Physicians have not yet benefited from this rule of clarity. Federal prosecutions of medical practitioners in Springfield, Illinois, are galloping at an alarming rate, with tragic results. In addition, the infamous Kassebaum-Kennedy bill, HIPAA or the Health Insurance Portability and Accountability Act of 1996, -has a criminal provision that is even vaguer than the mail fraud statute. 18 U.S.C. 1347. It does not even require use of the mails or overnight carriers, and makes it possible to indict any physician for alleged defrauding of "any health care benefit program." Even alleged attempted fraud, such as rejected claims, could become targets for prosecution under HIPAA.

Similar Prosecutions

Many have been targeted by federal prosecutors in Springfield, Illinois, in connection with the state Medicaid program. Before indicting Dr. Mitrione, the so-called Central Illinois Health Care Fraud Task Force prosecuted a manager of a small-town pharmacy. His heinous crime? John A. Brackney provided medications to nursing homes under the Medicaid program, and when the homes returned unused drugs he resold them to "private pay" patients without refunding Medicaid. It is unclear which, if any, specific law he supposedly violated, because he was convicted of seven counts under broad mail fraud and false claims statutes, with each count carrying penalties of five years in jail and a $250,000 fine.

Dr. Sergius A. Rinaldi may be the next victim. He's a 66-year-old dentist in Springfield, Illinois, recently imprisoned for months by the federal prosecutor for failure to provide some patient sign-in sheets. Under a citation for contempt of court, he was incarcerated in state jails, known to be more abusive than the federal penitentiaries.

On August 31st, his wife Rosemary stated that he was sent to a Chicago jail because he could not find his sign-in sheets for investigators. She declared that he was truthful when he told the judge that he did not know where the sheets were. "He's just very forgetful," she said. "This is all a big mistake." But the FBI pulled out all stops in a hunt for Dr. Rinaldi's records. It even sent a dragnet to Parker, Colorado, where his son was located.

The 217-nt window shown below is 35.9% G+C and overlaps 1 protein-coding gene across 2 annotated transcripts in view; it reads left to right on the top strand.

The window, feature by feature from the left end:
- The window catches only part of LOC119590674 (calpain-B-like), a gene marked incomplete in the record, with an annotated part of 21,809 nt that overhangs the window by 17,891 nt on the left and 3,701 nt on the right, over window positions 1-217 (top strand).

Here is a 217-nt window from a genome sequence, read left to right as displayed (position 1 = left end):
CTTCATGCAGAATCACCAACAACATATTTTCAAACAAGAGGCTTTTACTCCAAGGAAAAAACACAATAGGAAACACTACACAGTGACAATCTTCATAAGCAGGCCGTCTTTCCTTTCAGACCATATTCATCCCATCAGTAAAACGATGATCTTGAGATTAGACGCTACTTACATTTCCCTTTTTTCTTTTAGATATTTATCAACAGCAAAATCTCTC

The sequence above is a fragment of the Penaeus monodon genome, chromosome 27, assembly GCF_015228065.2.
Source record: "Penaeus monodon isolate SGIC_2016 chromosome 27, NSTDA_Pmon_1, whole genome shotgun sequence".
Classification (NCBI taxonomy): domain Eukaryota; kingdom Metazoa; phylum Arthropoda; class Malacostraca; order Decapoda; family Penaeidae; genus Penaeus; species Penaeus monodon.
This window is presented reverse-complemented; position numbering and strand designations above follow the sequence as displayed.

The Springfield State Journal-Register reported that the FBI agents went there because they thought his son may have hidden records for his father. That newspaper quoted a Parker Police Department coordinator as saying that she met FBI agents in the department's parking lot in July. The agents were looking for Dr. Rinaldi's son.

Dr. Rinaldi's attorneys have been prevented from commenting on the case due to a court-imposed gag order. The United States Attorney's office in Springfield indicated that he would be released if and when he produces the sign-in sheets. His trial is scheduled for February 2002.

More on Dr. Mitrione's Case

Let's return to Dr. Mitrione's case. His indictment identified fewer than ten disputed claims, and the court had initially limited the trial to those cases. But near the end of trial, as prosecutors were rebutting the defense of negligent record-keeping, they introduced a highly inflammatory and false chart concerning thousands of defendant's billings.

Labeled Government Exhibit 20B, this misleading chart virtually guaranteed conviction. It consisted of a bar graph attaching the description "CLAIM, NO SERVICE" to claims that merely lacked documentation in the physician's files. It encouraged jurors to believe incorrectly that defendants had submitted 1,178 claims for services never provided. In fact, the records are likely located elsewhere, as at the hospital or another clinic, or simply misplaced. No direct, affirmative evidence, as by credible testimony by patients, was offered to prove that they did not receive these services. Lack of documentation in a physician's files for a subset of records does not prove lack of services rendered, as the prosecution misled the jury to believe.